While the law allows naloxone to be prescribed, it doesn’t do anything about the cost. A two-dose package of naloxone nasal spray can cost as much as $120 without insurance, though drug discount programs can halve that cost. The state contracts with one nonprofit organization — Developing Caring Communities Committed to Action, or DCCCA — to provide free naloxone and harm reduction training to anyone who requests it, but availability depends on funding and supply.
The most affordable way to access naloxone, however, isn’t the most user-friendly. While most people associate naloxone with nasal spray, Vuong said that it’s often cost-prohibitive for cash-strapped harm reduction service providers, and the intramuscular injection formulation is much less expensive and more accessible. But Vuong said that the stigma associated with needles can be a barrier to getting people to adopt it.
“With intramuscular naloxone, some people are primed to automatically equate the syringes and needles with injection drug use,” Vuong said, even though the needles aren’t meant for intravenous injections. “For some people, the intramuscular naloxone kits can be triggering, especially for people in recovery, being reminded of syringes and those needles.”
Fentanyl test strips: Drug paraphernalia or lifesaver?
Fentanyl test strips are considered drug paraphernalia in 17 states, including Kansas, and to be in possession of them is a crime under any circumstance. A growing number of states are decriminalizing them, based on advice from harm reduction excerpts who say that fentanyl test strips reduce deaths from accidental fentanyl overdose.
In states that have not decriminalized fentanyl test strips, local law enforcement agencies and municipalities have some leeway in deciding how — or whether — to enforce those bans.
Sheriff Easter said that he stopped enforcing the ban on fentanyl test strips because the drugs he most often sees teenagers experiment with — prescription pills like Percocet, Adderall or Xanax — are the ones that are most often counterfeit and laced with fentanyl.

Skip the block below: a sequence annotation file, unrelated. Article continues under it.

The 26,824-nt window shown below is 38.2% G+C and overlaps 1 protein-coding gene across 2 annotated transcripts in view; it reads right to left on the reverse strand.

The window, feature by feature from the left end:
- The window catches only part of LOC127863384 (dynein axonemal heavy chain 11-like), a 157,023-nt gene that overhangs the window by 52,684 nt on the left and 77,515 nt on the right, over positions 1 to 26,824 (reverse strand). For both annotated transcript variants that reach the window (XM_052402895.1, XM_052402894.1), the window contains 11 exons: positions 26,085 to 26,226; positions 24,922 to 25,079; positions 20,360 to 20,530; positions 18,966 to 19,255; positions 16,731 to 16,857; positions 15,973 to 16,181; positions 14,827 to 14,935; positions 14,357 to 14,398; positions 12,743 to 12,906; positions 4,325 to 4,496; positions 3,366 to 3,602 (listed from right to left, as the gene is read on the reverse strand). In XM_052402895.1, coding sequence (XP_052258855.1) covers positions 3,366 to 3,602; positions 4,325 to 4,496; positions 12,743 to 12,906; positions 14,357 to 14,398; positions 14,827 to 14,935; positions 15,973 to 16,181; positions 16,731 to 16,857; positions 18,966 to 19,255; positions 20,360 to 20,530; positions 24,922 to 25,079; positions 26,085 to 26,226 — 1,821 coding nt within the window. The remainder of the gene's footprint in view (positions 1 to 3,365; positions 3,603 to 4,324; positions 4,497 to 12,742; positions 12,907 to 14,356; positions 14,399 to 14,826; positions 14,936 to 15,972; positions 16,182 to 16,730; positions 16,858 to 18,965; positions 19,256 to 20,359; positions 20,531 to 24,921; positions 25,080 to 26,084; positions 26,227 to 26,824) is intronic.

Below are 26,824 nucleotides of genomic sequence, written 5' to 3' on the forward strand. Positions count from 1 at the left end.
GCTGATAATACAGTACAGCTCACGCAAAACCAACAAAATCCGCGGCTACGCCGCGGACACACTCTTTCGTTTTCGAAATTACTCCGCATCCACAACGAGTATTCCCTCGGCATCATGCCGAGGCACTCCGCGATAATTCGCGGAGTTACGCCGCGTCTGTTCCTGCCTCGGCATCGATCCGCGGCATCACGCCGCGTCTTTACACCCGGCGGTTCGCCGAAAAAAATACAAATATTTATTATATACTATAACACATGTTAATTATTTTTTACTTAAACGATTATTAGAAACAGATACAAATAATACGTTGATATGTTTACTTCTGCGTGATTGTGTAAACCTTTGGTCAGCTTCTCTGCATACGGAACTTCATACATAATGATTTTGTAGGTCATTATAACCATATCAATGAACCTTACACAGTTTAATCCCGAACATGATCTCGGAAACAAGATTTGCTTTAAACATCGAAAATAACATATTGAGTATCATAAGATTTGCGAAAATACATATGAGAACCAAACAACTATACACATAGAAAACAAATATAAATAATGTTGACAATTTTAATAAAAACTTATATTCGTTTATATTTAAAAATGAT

“I don’t support facilitating someone’s drug habit,” Easter said. “However, when it comes to fentanyl and these kids that are getting into it, if that’s something that the parents want to provide them with, if it could help save their lives, then I do understand.”
But as long as fentanyl test strips remain illegal in Kansas, people can’t easily access them — drugstores won’t carry them and mail-order services like Amazon won’t ship them here. Decriminalizing them would take an act of the legislature, which has so far refused to do so.
The holdup appears to be the Kansas Senate. The state House of Representatives voted to decriminalize fentanyl test strips in both 2021 and 2022, but each year, the effort stalled in the Senate. In 2021, the bill was never brought out of Senate committee and was allowed to die. In 2022, Republican state senators stripped the provision from a bill they later passed. In removing the provision, state senators repeated the erroneous claim that the use of fentanyl test strips makes drug use more likely.